Off to the seaside
Now that Parliament has at long last packed its bags and departed for the seaside we can relax. Mr Paul Volcker has revealed — to the amazement and relief of one and all — that he has nothing very nasty in his medicine bag (for the moment, at any rate), and the loose talk about an im- minent collapse of Opec has been happily dismissed as the product of overheated Imaginations, so the rest of us can cheer- fully follow the example of our legislators.
Or so they tell us. But...when every pundit worth his salt concurs that rumours of an oil price collapse are silly season stuff, the hairs at the back of the neck begin to tingle. Two years ago any oil buff prepared to speculate about the chances of a $15 barrel was assured of a City lunchtime au- dience. Eighteen months ago, when Opec met in London, the air was thick with pre- dictions of imminent collapse. Since then the smart talk has been all the other way, with calculations of the likely impact of a closure of the Straits of Hormuz. Yet while a zooming dollar has meant rising earnings for the oilmakers' cabal (including HMG), production has continued bumping against or through the Opec ceiling. Boeing has flogged a few-unconsidered jumbos to the Saudis in return for oil which the enterpri- sing US aircraft manufacturer is now dum- ping on the spot market: and where Boding goes can Airbus Industrie be far behind? And now the Russians — no sluggards at identifying a trend — are bargain basement sellers. Opec has kept its act together through good times and bad, and the odds must be that it will survive the latest pres- sures like the rest. Still, it might be just as well to give a passing thought to what might happen if things did get out of hand.
Fortunately, while all major jolts to the price of key variables, whether currencies or commodities, are bound to be destabili- sing, this is a jolt we should be able to live With. The long-term effects of a sharp drop in oil prices would be inflationary, just as the long-term effects of the two previous 'oil shocks' were deflationary; but the short-term impact would be helpful to price stability, just as the 'oil shocks' were the reverse. Sterling would take it on the nose (indeed is already doing so in antici- pation); but again, while it is fashionable nowadays to lament the way in which the Treasury in 1979-80 pushed up interest rates and to hell with the exchange rate, that insouciance was correct then, and Would be correct with the pressures moving in the opposite direction today. What the Government and the North Sea oil compa- nies lost through cheaper dollar prices they would largely recoup through cheaper Pounds; and while we might be denied the.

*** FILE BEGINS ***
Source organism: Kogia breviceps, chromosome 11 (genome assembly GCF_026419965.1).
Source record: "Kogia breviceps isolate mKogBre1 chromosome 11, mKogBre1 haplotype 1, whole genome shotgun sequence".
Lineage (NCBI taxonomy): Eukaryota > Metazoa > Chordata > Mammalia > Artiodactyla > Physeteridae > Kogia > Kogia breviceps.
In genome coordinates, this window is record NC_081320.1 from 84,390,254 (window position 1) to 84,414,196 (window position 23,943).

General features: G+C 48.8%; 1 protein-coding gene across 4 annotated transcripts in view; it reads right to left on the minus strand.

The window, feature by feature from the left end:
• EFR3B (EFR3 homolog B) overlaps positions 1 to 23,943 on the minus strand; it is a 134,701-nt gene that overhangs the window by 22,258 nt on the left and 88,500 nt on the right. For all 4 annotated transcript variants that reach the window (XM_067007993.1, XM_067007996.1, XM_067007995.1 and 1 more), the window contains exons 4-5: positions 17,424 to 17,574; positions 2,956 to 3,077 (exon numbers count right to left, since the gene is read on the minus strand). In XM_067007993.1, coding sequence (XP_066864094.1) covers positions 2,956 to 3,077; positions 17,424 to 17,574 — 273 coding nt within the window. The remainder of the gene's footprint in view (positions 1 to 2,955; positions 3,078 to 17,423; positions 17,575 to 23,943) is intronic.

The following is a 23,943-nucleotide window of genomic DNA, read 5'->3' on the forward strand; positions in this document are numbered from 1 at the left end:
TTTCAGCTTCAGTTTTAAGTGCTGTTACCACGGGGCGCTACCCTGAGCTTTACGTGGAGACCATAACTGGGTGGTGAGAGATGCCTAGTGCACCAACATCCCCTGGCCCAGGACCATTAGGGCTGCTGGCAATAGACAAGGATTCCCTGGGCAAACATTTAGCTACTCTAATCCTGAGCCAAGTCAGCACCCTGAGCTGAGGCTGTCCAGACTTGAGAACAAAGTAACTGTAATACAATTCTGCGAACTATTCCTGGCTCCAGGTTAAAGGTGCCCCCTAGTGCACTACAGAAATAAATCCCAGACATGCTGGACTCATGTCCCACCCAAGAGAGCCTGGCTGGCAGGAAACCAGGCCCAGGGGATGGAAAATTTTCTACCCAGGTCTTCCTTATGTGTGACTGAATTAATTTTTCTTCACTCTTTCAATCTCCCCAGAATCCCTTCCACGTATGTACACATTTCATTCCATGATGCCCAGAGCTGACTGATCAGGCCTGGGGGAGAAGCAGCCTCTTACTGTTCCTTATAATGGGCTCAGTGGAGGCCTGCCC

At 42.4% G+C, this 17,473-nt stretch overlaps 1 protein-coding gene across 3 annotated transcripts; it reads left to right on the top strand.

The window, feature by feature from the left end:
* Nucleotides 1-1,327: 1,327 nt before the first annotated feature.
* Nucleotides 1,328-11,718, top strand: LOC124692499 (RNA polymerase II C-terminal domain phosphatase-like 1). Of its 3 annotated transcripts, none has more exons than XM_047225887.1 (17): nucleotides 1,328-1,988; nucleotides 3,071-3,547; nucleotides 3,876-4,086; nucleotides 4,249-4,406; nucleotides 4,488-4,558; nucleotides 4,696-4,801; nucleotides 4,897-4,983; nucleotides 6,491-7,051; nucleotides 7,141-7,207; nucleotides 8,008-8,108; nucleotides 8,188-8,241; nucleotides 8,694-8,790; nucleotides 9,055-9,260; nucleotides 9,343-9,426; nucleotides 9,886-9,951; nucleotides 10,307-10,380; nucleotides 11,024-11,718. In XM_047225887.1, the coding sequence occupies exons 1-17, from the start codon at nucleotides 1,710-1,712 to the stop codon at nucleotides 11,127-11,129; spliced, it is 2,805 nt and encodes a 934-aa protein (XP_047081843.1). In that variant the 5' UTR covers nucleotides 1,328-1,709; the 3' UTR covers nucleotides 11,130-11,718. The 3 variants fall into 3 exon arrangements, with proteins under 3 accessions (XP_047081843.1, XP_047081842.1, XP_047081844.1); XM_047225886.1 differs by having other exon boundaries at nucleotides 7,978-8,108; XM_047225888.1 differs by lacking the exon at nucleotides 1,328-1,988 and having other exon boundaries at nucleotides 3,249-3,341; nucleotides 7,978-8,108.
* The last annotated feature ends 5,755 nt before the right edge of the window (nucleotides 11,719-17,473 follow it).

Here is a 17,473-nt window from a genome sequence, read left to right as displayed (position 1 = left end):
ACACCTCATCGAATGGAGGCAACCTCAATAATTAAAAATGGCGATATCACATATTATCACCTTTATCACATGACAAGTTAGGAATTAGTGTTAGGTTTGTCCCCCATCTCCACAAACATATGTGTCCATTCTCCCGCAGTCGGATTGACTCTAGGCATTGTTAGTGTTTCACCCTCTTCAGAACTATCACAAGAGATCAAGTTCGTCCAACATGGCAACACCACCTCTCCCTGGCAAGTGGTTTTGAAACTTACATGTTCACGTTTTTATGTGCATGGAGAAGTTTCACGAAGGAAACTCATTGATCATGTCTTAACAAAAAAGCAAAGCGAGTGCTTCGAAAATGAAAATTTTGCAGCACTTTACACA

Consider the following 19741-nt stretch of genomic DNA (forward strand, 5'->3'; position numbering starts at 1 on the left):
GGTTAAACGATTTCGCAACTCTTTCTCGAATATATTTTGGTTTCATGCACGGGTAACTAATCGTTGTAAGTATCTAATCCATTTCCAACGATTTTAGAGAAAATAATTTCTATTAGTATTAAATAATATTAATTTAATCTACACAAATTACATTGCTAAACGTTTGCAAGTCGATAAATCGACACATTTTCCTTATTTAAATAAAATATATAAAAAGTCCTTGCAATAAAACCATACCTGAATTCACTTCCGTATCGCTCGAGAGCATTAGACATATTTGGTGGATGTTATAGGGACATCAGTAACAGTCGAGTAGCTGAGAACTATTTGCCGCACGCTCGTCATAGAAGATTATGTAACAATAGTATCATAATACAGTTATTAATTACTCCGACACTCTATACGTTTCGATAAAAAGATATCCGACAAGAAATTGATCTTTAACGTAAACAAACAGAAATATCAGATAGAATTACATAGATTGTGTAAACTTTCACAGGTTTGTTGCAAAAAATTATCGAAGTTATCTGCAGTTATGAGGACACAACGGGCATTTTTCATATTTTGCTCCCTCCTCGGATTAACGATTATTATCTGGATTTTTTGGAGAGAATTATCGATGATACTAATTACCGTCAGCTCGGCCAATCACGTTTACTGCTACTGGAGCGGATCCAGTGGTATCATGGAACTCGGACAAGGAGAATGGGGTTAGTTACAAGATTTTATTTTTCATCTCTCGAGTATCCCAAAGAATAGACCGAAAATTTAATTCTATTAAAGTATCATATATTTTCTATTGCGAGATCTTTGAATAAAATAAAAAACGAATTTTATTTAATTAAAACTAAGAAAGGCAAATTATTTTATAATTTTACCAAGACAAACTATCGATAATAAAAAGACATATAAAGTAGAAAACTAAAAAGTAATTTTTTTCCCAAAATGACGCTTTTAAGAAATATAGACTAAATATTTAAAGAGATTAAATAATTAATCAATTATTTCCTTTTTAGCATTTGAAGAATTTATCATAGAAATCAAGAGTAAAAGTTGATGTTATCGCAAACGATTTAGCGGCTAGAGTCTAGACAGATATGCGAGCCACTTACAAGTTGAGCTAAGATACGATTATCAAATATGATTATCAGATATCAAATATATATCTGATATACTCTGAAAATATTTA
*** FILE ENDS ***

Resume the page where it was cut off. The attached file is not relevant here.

bonus of lower sterling import prices, the knock-on effect of cheaper sterling on in- flation expectations would be muted. Countries like Nigeria and Mexico wouold be in dead trouble. But the clubs of commercial and central bankers should be relied upon to keep them more or less afloat (whether they pay lip service to IMF advice or flout it), and the current favou- rite for debt default, Brazil, would be al- most sitting pretty. In short while the second-round effects of a collapse of oil prices would most likely be unhelpful, the immediate impacts should be containable.